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Sadly space is super complicated and you can't piggy back on these. To land on one you need to precisely match their speed so if you were to do that, you could already go wherever it was going in the first place.

At least it would be a source of materials on the way there.

You don’t need to match their speed necessarily if they are large enough we might be able to bleed off enough kinetic energy to safely collide with them via mechanical means.

If you want to collide with it softly then you pretty much have to go at about the same speed: there are no soft collisions with relative velocities over 500 m/s, and 500 m/s is small when talking about escape velocities.

In short: to have any sort of survivable encounter with the object the relative velocities need to be so small you have essentially "matched their speed". Those last 0.5 km/s you might gain aren't important compared with the 29.5 km/s you need to put in.

Matching DeltaV for a short duration is easier than for a long duration, no? I’m not an astrophysicist, but that seems to make sense to me.

> Matching DeltaV for a short duration is easier than for a long duration, no?

you don't match deltav, you'd match trajectory. you may be able to do that at the cost of more or less deltav, depending on how clever and patient you are. once you've matched trajectory, you'll (basically) stay matched, as you're in space and there's nothing to disturb you.

You match velocity, not deltaV. Since natural objects accelerate only under environmental forces (mainly gravity for something like this), once you match velocity and are subject to essentially the same gravitational fields, you will stay matched (roughly).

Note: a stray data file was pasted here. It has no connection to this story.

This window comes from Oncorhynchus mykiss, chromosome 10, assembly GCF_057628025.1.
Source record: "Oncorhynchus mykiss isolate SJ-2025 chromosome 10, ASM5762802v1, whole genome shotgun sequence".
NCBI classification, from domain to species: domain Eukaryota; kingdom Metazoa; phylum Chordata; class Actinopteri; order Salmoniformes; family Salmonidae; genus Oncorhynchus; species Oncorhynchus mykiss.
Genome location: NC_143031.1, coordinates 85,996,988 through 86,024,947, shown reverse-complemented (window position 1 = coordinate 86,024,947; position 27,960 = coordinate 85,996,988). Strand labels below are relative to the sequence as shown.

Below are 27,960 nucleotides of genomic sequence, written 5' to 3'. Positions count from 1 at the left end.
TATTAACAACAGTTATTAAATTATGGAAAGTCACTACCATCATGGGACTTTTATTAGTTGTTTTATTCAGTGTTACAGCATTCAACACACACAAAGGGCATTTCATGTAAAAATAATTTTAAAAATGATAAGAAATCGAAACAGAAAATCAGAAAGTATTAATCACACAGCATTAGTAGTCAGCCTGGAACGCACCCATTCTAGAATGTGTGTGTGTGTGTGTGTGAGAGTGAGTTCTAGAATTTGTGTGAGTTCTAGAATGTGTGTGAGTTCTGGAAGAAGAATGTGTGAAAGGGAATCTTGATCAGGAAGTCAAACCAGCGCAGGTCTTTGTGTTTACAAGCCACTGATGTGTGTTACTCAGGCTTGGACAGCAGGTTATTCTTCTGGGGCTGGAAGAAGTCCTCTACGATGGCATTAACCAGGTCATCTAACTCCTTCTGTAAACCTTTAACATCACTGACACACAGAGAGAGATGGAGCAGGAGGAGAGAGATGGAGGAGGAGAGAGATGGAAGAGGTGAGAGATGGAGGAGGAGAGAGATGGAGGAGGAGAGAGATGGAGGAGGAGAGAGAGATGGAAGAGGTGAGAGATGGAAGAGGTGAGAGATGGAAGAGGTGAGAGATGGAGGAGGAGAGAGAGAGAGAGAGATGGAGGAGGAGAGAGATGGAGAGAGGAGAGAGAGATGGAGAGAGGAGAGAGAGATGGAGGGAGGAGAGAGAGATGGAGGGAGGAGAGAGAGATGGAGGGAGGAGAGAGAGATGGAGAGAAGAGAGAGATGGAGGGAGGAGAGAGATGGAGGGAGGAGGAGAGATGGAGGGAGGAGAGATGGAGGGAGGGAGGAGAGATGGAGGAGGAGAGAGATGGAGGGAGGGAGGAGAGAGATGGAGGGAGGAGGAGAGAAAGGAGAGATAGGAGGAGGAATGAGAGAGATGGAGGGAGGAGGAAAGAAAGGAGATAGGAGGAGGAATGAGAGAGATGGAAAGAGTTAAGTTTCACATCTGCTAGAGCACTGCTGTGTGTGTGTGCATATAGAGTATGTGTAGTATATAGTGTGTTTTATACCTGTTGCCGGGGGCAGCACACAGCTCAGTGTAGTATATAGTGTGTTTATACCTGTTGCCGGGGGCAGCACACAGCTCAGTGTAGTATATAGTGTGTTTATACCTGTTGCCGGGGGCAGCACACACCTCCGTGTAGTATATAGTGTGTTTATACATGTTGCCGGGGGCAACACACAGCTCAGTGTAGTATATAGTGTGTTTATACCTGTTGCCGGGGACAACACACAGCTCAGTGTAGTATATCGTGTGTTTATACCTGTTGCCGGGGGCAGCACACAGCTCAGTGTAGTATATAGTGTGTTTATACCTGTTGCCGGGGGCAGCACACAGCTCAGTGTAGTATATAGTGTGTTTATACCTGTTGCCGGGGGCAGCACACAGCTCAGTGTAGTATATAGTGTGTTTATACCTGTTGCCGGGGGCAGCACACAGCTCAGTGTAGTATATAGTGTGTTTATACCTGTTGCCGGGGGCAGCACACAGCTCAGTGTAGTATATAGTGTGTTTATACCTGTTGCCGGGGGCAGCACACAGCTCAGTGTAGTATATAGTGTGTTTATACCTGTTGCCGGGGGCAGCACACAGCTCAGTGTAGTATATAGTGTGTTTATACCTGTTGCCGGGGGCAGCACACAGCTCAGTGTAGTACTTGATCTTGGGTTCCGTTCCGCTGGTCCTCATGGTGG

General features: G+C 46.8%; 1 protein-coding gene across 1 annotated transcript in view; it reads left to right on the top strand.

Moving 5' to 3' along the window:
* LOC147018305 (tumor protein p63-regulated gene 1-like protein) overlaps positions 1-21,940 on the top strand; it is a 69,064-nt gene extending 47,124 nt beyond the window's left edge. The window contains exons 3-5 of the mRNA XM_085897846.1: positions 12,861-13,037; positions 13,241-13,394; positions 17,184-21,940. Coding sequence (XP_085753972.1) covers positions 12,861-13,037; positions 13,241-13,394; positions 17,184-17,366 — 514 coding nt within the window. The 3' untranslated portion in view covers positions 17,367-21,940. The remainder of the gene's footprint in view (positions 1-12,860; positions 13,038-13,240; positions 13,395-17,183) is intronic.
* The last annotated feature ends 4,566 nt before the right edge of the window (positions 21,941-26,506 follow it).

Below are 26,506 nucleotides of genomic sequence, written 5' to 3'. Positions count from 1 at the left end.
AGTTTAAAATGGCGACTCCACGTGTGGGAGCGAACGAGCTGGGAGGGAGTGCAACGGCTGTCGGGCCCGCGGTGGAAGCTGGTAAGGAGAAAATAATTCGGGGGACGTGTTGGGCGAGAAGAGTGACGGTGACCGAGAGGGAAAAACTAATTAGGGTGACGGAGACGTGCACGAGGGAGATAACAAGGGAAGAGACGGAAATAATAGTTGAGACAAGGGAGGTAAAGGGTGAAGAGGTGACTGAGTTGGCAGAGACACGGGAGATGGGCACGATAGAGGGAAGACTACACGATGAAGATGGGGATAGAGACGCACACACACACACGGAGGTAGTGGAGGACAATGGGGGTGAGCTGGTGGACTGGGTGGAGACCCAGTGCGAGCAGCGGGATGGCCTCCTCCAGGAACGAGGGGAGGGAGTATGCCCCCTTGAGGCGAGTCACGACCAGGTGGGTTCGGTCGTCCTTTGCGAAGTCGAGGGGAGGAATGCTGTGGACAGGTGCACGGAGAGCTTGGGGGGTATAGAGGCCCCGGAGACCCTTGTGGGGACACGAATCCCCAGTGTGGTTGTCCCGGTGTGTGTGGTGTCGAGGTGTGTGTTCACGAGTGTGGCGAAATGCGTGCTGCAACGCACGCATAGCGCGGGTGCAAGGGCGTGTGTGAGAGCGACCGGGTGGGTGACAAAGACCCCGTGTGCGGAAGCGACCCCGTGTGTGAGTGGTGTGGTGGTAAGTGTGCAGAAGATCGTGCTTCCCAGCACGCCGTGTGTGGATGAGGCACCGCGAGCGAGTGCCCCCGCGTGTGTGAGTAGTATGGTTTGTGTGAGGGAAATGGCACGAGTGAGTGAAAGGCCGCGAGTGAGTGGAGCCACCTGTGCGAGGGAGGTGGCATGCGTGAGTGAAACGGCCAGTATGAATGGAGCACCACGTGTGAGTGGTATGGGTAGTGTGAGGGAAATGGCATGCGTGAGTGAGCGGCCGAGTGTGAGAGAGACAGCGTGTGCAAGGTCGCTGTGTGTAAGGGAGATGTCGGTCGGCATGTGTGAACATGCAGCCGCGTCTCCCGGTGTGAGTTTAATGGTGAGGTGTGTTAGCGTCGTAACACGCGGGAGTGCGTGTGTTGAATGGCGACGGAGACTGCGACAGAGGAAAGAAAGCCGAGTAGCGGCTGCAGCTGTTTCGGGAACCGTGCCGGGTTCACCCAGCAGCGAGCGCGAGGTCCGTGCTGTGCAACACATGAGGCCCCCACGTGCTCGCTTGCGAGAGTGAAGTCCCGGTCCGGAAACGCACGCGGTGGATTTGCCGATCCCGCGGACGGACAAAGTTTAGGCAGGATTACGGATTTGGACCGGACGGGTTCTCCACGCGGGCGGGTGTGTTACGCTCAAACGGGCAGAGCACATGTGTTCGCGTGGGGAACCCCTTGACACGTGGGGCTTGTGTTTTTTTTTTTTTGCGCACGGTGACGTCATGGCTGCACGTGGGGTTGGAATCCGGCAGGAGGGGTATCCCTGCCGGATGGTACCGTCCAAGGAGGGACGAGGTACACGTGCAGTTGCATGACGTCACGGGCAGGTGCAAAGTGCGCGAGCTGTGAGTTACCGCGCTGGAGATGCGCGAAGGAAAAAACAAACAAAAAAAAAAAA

I shouldn’t have asked the question while commuting, clearly didn’t explain myself well.

Elsewhere I saw what I thought was the speed of the comet, which was around 69k mph. Didn’t Helios 1 and 2 do something like ~150k mph[0]?

Assuming those numbers are correct (please say so if not), then what would stop an intercept from being technically possible (even if very very very hard)?

[0] https://en.m.wikipedia.org/wiki/Helios_(spacecraft)

The Helios probes reached those speeds by starting out much slower than that and then falling toward the sun, speeding up in the process.

To actually hitch a ride with another object you have to match their velocity _and_ their location at the same time.

If the object you are trying to catch started further from the sun than you, and was already moving faster than you, then you can't match its speed and location by falling toward the sun: when you arrive at the same location, it will have fallen further than you and hence picked up more kinetic energy per unit mass than you did, and it started off moving faster than you to start with, so it's still moving faster.

No, that doesn't make much sense does it? Delta V is a change in velocity, but comets don't change velocity very much.

That remark makes more sense in the context of missile defence than when talking about space travel.

Sorry, yeah, definitely was very poorly worded. I meant to say:

From what I know from reading on Helios-A and Helios-B, we already have a probe which can go over twice the speed of what I thought I saw the comet is traveling at. So couldn’t the probe match its velocity (dunno why I said Delta V before) to the comet, if even just for long enough to land without total destruction?

We probably could if it's travelling at low enough velocity. But if you match its orbit you're just going the same place at it is anyway, at which point "piggybacking" is just code for "getting some company".

And if you don't match it well enough that you end up roughly the same place you're going to have a fast, and therefore violent, encounter.

s/DeltaV/velocity and trajectory/

Dunno why I said DeltaV, but clearly it was inappropriate.

>you could already go wherever it was going in the first place

Yeah, but we could go to other stars already, in like a zillion years. Voyager is on an interstellar path, although it isn't pointed at a nearby star. If the object has made the journey it might take the same delta-V for us as an interstellar trip, but it would happen a whole lot faster.

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